Leaving behind a wife and six children, Harald Herglotz died at his home in Tuscaloosa, Ala. in July 2012. He was 67.
“Over the next several years, I would drive by the well and it would bring back all kinds of memories, which were now bittersweet because of my brother's passing,” Scheing said. “I would see that the well was always empty, so I began to get the idea of filling up the well somehow, in Harald's honor.”
A few years after her brother’s death, Scheing drove to the well, and placed a red stocking with some greens tucked in it in its stone notch. In time, the well became the home of seasonal displays – ceramic pumpkins to celebrate Halloween, living ferns and lights to celebrate Christmas, colorful eggs in a basket to celebrate Easter, and color-appropriate flowers and plants that announced the arrival of Spring and Fall.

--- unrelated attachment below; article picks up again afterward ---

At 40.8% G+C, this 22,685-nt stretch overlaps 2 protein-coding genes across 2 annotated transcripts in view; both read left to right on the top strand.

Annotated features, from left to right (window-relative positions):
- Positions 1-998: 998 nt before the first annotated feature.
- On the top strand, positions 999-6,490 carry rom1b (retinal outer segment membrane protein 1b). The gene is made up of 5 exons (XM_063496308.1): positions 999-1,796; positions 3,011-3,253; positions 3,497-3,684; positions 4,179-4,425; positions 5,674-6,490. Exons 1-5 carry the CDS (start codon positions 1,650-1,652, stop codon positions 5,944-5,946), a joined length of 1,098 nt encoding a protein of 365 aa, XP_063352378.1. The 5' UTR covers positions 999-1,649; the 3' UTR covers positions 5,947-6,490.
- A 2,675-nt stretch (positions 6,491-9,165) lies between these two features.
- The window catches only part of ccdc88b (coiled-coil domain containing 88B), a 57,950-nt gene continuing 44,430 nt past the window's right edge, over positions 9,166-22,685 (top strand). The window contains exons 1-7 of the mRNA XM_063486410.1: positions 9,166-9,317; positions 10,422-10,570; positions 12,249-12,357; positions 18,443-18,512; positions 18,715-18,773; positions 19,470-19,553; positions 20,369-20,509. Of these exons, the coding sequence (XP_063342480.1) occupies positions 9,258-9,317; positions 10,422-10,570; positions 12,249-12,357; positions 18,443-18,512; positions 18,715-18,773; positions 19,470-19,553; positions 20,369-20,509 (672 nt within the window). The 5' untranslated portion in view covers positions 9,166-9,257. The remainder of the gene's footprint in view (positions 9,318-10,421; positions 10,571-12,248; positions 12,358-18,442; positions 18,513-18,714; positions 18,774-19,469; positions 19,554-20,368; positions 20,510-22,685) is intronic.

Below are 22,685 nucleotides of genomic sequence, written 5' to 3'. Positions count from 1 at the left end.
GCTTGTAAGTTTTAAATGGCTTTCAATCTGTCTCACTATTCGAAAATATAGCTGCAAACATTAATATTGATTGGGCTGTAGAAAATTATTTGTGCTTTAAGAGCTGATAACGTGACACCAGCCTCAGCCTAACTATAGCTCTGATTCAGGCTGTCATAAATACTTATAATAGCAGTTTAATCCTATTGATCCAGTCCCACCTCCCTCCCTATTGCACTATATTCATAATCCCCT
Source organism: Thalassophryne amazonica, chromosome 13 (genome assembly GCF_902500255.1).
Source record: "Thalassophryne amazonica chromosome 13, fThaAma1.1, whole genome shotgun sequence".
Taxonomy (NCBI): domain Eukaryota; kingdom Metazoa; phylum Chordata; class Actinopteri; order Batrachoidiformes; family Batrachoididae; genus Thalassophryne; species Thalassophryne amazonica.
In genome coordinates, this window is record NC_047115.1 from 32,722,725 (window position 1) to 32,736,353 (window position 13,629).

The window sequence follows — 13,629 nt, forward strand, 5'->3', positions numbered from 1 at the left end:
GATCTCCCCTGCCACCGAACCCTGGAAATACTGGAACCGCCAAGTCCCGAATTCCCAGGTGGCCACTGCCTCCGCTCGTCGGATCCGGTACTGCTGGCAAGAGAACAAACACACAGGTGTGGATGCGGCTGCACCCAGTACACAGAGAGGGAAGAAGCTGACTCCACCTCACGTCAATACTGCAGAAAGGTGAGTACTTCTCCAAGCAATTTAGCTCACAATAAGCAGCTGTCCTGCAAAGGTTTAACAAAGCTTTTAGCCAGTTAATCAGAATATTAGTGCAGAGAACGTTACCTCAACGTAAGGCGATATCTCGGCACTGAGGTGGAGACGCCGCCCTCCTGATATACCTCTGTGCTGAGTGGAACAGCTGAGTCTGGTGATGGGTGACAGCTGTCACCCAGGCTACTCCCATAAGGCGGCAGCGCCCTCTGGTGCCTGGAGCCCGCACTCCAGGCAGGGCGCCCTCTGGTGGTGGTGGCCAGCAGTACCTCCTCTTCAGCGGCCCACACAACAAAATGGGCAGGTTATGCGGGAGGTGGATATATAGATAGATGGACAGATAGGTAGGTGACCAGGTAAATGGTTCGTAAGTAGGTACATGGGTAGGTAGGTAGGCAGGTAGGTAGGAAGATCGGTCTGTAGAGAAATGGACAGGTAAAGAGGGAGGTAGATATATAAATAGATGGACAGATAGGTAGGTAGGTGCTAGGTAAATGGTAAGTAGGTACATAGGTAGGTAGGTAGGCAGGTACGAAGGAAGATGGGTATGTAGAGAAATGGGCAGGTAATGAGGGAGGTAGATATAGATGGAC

Without her knowing it at the time, Scheing had created a new Landenberg tradition, one that soon became a drive-by ritual for passing drivers, who would be given a very brief look-see at an ever-changing gallery that celebrated the seasons.
“I would have all of my materials loaded up in my car and ready to go, and I would park on the side of the road and run in and place toys, trinkets, pots and lights in the well, and then run back to my car,” Scheing said. “It started as a memory to my brother and it became a kind of joyful cemetery beside a spring that once brought a beautiful and natural gift to so many people.”
When she first began to design the well, Scheing would include personal and family items.
“One of the reasons that I went to less expensive items for the designs is that I've had things stolen that were very dear to me,” she said. “I realized that I had to replace the more valuable trinkets with less expensive items because if anything did get stolen, I would feel less heartbroken.”